His offseason isn’t over by a longshot. Nationals general manager Mike Rizzo still has much left to do. There’s a hole at third base after Anthony Rendon bolted for big bucks in Disneyland as a free agent. There’s work to finish in the bullpen, probably with a reliable arm that can get outs in crunch time. There may be the need for a second baseman to spell Howie Kendrick. Ryan Zimmerman needs to be re-signed or else Rizzo can add a first baseman to his offseason shopping list.
But there’s also another matter of business for the Nationals to tend to, and better that it’s sooner rather than later. Rizzo’s two-year extension, signed in April 2018, runs through the 2020 campaign. The terms of the deal were never made public, but Baseball Prospectus reported it was an $8 million pact.
In announcing the new deal, Rizzo told reporters that it was more important for him to return to his role and finish the job at hand - leading the Nats to the promised land of a World Series victory - than to be viewed as the winner in the negotiation with the Lerner family.
Well, Rizzo has ascended the mountain - probably with a celebratory cigar in hand - and now it’s time for the GM to write his next chapter.
There is no sense that there’s any fracture in the relationship between the Lerners and Rizzo; in fact, it appears as strong as ever.
Rizzo has walked the fine line between his reliance on the eye test from his vast scouting background and integrating analytics into the Nationals organization to the point that the team boasts one of the top groups of numbers-crunchers focused on advanced metrics in the game. Plenty of organizations have melded scouting and analytics; the Nationals have done so, but not at the expense of the hardworking scouts that are the backbone of everything that happens between the foul lines.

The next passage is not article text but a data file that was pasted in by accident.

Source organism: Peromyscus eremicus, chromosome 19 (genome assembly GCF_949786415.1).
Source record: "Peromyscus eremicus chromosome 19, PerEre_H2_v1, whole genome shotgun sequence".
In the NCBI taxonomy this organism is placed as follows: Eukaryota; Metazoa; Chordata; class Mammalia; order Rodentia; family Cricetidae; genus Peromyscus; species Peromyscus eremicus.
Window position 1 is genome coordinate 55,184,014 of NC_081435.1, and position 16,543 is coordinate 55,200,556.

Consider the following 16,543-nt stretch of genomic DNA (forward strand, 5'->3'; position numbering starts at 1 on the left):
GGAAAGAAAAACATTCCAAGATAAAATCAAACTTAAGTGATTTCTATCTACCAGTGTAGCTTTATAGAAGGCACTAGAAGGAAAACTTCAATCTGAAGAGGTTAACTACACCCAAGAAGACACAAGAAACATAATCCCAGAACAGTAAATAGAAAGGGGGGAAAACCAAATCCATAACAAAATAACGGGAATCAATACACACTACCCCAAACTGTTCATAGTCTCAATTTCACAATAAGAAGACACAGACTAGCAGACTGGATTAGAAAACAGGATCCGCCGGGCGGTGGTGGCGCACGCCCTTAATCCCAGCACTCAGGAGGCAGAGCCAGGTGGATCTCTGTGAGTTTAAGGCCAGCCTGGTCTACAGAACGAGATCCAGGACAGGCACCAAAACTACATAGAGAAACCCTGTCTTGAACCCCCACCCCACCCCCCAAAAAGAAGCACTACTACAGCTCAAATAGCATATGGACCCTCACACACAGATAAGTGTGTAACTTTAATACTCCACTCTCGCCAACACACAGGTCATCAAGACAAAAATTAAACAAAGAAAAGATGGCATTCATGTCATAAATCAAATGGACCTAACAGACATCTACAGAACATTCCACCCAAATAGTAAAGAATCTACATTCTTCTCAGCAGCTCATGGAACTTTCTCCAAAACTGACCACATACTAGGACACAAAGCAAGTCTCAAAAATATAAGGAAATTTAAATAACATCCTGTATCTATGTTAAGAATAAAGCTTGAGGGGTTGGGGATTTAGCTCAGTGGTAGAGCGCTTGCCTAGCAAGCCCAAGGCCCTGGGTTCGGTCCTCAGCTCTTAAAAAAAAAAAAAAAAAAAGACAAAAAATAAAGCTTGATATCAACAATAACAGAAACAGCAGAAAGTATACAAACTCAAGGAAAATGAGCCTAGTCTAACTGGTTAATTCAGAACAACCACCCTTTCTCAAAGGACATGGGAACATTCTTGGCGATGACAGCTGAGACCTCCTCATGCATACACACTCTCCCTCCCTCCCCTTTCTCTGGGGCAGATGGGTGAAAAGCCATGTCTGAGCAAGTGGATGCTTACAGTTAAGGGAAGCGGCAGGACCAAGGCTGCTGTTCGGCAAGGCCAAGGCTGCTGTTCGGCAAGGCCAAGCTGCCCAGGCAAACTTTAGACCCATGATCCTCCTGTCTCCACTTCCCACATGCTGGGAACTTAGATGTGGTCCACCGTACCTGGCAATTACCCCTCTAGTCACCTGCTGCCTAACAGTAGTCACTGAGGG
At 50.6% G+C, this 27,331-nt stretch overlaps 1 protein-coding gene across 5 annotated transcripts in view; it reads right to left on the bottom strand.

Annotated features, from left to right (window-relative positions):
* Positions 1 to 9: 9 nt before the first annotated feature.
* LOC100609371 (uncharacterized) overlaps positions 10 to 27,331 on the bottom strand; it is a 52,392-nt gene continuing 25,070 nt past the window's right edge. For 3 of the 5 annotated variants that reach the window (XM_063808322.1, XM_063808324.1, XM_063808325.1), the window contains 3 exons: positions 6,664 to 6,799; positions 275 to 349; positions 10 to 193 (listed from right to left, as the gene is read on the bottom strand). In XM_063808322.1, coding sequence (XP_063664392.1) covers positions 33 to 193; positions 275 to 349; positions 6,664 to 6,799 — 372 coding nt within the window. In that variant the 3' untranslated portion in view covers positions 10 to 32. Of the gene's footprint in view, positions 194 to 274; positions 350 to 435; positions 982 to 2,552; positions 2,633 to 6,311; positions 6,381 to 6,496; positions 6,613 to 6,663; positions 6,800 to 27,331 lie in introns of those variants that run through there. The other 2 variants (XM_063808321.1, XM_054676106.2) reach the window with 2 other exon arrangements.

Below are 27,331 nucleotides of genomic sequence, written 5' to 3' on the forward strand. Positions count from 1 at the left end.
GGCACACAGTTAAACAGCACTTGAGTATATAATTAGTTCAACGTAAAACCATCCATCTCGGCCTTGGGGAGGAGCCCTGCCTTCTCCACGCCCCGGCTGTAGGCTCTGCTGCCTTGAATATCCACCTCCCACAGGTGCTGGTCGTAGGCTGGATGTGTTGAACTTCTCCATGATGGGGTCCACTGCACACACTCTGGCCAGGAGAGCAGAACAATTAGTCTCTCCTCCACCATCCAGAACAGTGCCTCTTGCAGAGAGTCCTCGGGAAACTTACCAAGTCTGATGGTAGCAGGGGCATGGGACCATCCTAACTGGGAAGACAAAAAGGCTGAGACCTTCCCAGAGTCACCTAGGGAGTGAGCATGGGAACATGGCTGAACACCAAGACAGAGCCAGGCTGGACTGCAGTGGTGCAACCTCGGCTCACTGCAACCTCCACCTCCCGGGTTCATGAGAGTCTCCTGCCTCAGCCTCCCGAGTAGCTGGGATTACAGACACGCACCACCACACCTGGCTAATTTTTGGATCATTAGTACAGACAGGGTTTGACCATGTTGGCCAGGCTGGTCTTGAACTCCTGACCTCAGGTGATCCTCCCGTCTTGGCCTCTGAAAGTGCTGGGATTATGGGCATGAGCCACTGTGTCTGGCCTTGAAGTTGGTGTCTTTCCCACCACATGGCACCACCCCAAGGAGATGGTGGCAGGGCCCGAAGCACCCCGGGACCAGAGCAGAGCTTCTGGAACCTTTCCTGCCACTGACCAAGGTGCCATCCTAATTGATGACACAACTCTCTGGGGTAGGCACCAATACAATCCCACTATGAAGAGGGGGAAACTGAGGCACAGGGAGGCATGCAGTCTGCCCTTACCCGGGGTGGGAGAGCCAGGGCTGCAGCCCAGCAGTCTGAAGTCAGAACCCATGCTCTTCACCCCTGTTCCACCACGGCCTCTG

The question Rizzo must ask himself is this: Should his next chapter take place in D.C. as he turns the Nationals into more than a one-time title-holder, or in another city with a team that would be happy to take advantage of his impressive track record as an executive?
Again, there’s no sense Rizzo wants to leave, but a high-ranking official who boasts a resume of success both on the field and in negotiations behind closed doors, would be a coveted catch. Think of those teams who seem to constantly be in a state of rebuilding - they’re the ones who would need someone with Rizzo’s background and expertise.
But as Rizzo tries to put the correct pieces together to extend the Nationals’ dominance, the Lerners need to decide whether he’s the man for the job moving forward. So far, the indication is that their relationship is as strong as ever, rooted in the mutual desire to see the Nats succeed.
Don’t expect negotiations to be anything but circumspect and behind closed doors. That’s both the Rizzo way and the manner in which the Nationals do business. Rizzo dislikes discussing his contract status, preferring to deflect questions to more team-oriented points of business. And that’s one of the reasons the Lerners have grown to admire and respect Rizzo: He puts team first above self, just as he asks his staff and players to do.
It’s been a busy few months for Rizzo. He’s helmed the Nats to that elusive World Series title and gotten married. An extension announcement - either shortly before the regular season starts or soon after the first pitch of 2020 - would ensure that the productive marriage between Rizzo and the Nationals continues - and hopefully prospers.